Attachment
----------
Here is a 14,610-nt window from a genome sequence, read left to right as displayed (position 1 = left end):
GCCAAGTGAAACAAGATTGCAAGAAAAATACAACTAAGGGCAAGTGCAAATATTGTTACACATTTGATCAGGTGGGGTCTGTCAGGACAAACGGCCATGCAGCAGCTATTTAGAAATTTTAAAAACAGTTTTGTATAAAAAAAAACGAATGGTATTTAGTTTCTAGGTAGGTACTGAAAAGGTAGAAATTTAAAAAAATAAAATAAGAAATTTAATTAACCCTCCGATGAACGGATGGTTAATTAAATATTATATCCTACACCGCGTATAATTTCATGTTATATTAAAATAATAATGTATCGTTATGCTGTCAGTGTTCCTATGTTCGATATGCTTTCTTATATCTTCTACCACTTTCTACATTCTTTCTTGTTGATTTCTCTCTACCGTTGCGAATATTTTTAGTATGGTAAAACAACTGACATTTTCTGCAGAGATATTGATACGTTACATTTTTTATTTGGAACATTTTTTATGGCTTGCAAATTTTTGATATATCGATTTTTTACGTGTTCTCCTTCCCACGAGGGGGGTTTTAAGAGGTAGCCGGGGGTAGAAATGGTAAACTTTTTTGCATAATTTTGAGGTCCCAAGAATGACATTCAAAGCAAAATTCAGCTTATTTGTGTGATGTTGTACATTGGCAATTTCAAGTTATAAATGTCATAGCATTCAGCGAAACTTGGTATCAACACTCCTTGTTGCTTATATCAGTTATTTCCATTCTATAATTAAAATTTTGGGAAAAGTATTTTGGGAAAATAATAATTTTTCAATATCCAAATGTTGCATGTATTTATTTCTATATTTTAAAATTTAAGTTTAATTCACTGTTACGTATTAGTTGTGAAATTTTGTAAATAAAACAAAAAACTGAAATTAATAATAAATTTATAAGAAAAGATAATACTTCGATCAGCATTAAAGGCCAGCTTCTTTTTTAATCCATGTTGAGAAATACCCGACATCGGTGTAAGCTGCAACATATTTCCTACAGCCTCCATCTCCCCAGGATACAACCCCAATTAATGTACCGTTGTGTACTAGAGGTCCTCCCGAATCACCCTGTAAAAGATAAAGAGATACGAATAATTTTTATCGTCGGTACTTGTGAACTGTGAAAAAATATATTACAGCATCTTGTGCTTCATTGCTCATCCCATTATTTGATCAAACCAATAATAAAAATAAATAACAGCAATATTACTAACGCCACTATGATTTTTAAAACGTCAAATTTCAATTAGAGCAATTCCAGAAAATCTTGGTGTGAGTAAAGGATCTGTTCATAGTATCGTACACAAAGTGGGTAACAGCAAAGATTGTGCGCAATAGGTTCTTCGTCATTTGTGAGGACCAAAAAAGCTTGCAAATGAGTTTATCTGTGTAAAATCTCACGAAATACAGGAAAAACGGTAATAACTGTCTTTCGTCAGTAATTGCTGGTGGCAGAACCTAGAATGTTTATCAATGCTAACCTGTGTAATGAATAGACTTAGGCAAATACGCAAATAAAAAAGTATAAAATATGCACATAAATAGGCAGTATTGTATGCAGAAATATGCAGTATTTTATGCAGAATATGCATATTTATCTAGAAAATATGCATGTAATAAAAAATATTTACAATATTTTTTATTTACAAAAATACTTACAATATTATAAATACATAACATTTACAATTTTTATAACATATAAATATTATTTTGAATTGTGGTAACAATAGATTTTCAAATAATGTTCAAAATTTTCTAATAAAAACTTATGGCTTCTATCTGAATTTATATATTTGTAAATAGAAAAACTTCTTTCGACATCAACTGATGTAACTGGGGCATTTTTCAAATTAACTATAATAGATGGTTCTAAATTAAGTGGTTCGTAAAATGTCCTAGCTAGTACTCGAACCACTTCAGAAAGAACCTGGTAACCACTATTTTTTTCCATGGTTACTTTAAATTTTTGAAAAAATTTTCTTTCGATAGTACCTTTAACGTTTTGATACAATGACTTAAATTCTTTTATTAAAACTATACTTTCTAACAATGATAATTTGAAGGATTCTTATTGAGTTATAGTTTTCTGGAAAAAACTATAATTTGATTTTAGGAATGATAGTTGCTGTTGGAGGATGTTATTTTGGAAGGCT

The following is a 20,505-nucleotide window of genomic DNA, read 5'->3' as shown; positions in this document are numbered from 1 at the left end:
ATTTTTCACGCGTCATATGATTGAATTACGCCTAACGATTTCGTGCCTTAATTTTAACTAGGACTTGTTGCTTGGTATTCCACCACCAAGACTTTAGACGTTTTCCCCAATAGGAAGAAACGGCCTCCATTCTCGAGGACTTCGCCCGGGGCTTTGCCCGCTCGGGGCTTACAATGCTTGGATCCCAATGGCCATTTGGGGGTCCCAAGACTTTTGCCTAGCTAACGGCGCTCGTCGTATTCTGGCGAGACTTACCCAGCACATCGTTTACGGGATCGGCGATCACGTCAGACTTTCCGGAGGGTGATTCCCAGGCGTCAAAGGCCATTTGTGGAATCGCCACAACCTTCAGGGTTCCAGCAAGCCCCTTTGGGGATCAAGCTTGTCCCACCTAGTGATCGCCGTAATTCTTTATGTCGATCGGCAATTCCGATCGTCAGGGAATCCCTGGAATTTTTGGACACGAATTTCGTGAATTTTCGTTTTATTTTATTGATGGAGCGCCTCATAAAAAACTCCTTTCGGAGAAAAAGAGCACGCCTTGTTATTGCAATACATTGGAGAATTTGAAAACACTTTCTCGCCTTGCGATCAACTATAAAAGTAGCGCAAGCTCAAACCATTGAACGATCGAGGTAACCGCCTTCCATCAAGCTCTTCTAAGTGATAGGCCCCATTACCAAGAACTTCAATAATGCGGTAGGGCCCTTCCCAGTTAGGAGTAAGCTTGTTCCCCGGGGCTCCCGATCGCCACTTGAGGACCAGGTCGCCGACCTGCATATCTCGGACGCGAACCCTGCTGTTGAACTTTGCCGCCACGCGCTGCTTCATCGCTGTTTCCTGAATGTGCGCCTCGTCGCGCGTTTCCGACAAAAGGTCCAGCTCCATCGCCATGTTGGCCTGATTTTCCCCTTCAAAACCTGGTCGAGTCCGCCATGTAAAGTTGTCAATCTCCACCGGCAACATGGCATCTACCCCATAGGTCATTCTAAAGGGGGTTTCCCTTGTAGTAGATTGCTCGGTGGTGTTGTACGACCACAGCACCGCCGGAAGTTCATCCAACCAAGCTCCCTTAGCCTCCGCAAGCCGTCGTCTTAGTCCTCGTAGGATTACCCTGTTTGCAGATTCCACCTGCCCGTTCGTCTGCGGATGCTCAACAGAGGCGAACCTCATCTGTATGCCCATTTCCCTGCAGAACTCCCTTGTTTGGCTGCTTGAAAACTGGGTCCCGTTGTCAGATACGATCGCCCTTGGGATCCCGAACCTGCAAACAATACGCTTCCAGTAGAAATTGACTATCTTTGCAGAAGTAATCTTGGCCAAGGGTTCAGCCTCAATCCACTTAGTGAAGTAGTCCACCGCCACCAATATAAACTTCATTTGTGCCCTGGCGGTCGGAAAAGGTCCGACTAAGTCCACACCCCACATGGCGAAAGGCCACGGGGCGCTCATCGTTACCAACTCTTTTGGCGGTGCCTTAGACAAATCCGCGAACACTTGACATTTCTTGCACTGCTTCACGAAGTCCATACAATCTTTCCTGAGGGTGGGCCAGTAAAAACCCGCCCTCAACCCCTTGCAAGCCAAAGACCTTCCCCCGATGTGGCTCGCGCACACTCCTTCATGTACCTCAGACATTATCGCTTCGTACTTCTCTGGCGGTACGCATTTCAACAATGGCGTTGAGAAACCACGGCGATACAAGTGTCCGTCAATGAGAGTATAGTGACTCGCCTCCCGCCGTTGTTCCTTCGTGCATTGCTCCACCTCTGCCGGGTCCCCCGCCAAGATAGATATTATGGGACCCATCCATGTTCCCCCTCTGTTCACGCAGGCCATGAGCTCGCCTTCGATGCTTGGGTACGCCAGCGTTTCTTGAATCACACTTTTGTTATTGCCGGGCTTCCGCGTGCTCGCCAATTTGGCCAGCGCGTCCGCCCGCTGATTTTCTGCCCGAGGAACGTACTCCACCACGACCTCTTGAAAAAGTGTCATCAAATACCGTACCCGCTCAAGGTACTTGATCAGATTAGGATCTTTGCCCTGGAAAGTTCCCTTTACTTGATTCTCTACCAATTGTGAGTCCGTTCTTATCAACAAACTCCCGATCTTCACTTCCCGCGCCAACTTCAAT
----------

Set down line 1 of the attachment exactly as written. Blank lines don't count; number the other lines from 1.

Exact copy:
Here is a 14,610-nt window from a genome sequence, read left to right as displayed (position 1 = left end):